Washington, D.C., February 8, 2011 – This week is good news for those who have advocated regulatory reform as a means of boosting the economy. Sens. Rand Paul (R-Ky.) and Jim DeMint (R-S.C) introduced the REINS Act to curtail the out-of-control administrative state, and Rep. Darrell Issa will hold a hearing this Thursday on, “Regulatory Impediments to Job Creation.”
The Competitive Enterprise Institute provided comments for Rep. Issa’s hearing that can be read here.
Statement by John Berlau, Director, CEI Center for Investors and Entrepreneurs
“The REINS Act, introduced last evening in the Senate by Sens. Rand Paul (R-Ky.) and Jim DeMint (R-S.C.), is at heart about accountability in government. The issue is not just one of good politics or even good policy, but of constitutional government as well. Article 1, Section 1 of the Constitution vests “all legislative powers” in the U.S. Congress. Yet what most often happens in today’s administrative state is that regulators in the executive branch, technically changed to enforcing provisions of laws, actually write much of the law as applied.
Sometimes this takes place due to creative interpretations, such as defining a farmer’s wetland the size of a mud puddle as a “navigable waterway” under the Clean Water Act. But more often than not, Congress under the control of both parties has been deliberately vague so as to pass the buck to regulators and escape accountability. New York Law School Professor David Schoenbrod has called this practice — and his critique of it published by Yale University Press — “Power Without Responsibility.”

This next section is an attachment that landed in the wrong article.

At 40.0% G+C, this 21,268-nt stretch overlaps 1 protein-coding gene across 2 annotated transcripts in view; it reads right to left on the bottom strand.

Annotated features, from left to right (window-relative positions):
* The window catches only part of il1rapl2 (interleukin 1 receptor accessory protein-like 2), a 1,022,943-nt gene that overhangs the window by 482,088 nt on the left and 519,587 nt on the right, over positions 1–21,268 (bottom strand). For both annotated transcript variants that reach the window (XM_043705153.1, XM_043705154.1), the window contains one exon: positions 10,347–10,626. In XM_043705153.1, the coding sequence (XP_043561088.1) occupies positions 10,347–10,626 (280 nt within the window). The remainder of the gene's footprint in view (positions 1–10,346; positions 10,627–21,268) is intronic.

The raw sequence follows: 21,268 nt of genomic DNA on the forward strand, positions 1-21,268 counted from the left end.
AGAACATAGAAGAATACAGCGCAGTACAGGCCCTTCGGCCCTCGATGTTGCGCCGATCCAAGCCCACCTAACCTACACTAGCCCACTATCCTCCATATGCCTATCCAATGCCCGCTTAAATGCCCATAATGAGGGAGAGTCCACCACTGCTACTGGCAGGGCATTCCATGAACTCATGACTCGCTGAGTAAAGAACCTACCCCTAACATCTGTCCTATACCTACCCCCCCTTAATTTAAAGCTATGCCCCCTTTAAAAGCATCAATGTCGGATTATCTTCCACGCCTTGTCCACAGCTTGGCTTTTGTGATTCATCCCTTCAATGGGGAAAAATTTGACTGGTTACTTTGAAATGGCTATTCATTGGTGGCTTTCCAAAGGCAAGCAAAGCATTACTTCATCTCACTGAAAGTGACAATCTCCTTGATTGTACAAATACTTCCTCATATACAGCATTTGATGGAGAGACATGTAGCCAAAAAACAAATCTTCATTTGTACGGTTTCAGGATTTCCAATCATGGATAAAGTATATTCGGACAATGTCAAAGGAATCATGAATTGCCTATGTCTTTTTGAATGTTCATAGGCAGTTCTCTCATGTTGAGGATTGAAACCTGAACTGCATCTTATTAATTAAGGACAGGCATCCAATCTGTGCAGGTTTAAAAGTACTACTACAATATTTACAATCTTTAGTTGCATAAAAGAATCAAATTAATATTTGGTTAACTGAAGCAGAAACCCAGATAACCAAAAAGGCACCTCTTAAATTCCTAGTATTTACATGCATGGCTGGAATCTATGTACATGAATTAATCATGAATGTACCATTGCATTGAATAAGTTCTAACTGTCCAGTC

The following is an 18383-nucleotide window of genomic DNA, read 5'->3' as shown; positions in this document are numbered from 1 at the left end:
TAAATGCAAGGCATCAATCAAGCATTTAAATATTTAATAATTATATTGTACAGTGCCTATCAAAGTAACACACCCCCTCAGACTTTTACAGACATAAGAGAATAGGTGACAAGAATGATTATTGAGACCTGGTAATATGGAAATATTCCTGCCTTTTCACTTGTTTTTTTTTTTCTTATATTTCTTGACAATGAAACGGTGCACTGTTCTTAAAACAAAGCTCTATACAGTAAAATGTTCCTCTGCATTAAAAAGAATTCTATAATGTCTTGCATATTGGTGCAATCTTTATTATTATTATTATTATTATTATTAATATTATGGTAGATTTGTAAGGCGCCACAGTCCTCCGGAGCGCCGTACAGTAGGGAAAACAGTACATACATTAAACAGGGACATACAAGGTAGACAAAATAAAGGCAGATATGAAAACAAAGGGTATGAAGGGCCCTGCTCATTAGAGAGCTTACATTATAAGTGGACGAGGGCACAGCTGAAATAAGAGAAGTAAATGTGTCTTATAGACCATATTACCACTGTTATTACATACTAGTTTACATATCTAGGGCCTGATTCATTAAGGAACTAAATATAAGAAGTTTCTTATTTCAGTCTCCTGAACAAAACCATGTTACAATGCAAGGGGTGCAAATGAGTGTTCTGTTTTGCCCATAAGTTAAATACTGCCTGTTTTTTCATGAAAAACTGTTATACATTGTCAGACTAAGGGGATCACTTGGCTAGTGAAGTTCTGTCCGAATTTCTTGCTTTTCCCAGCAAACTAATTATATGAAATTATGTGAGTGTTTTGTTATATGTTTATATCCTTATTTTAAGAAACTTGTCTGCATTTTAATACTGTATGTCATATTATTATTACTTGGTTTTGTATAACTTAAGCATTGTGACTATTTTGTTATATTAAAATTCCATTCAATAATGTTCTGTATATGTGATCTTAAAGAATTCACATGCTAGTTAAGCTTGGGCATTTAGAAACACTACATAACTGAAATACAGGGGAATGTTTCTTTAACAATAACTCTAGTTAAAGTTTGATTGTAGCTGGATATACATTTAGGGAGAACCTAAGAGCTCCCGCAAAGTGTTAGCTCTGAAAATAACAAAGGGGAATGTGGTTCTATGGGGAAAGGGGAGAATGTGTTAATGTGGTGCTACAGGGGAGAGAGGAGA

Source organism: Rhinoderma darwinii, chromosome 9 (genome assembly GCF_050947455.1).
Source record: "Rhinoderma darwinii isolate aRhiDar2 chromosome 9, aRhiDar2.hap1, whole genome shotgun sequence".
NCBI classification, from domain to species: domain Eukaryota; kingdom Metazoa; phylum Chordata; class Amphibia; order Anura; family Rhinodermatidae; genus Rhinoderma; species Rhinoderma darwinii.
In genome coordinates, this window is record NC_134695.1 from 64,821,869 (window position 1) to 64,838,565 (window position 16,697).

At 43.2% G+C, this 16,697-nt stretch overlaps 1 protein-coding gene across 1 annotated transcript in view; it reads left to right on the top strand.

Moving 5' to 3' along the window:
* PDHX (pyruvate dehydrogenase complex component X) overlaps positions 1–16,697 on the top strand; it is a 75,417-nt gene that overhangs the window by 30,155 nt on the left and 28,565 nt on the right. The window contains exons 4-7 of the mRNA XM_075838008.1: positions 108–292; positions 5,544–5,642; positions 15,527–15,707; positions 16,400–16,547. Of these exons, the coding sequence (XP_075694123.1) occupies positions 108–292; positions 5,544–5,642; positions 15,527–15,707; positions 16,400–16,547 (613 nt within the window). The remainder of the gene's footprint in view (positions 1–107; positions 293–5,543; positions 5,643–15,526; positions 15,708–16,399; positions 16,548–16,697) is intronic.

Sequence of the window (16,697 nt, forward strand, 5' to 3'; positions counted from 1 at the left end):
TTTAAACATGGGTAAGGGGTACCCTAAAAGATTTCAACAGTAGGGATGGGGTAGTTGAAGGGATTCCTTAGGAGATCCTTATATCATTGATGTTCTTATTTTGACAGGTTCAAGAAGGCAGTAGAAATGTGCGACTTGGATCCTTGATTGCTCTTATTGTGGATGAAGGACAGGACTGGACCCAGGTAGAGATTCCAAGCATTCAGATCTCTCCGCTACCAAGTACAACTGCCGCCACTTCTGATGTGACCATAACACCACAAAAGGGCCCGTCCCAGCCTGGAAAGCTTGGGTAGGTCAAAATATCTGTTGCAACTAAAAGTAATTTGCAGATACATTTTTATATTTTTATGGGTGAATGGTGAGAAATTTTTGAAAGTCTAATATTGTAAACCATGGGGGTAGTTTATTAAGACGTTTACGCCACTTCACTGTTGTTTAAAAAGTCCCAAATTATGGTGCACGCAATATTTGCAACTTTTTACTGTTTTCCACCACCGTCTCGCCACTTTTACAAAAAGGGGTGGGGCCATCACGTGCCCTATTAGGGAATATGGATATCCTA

The recently passed 2,500-page Dodd-Frank Act, for instance, gives the Bureau of Consumer Financial Protection the power to ban an “abusive” financial product without defining what “abusive” means. You can bet when the agency defines as “abusive” a product or service that many constituents like, Congress will wash its hands of the matter and blame the agency.”
Statement by Wayne Crews, Director, CEI Center for Investors and Entrepreneurs
“The federal government need not tell the grass to grow; it just needs to take the rock off of it. In that regard, the REINS Act would serve as an earth-mover and help foster deep-rooted economic recovery.
“We’re stuck in today’s over-regulation mess because for too long, lawmakers have not merely tolerated the delegation of sweeping lawmaking power to unelected agencies, but fostered it. Congress has severed the power to establish regulatory programs from the responsibility for the results of those programs, taking credit for whatever good regulations do but blaming agencies for costs. But voters have no recourse against agencies. It’s an out of control, arguably even unconstitutional, situation that REINS could help bring under control.”
For more information:
› Crews can be reached at [email protected]
› Read more by Wayne Crews on CEI.org.
› Berlau can be reached at [email protected] or at his cell, (202) 415-3192
› Read more by John Berlau on CEI.org.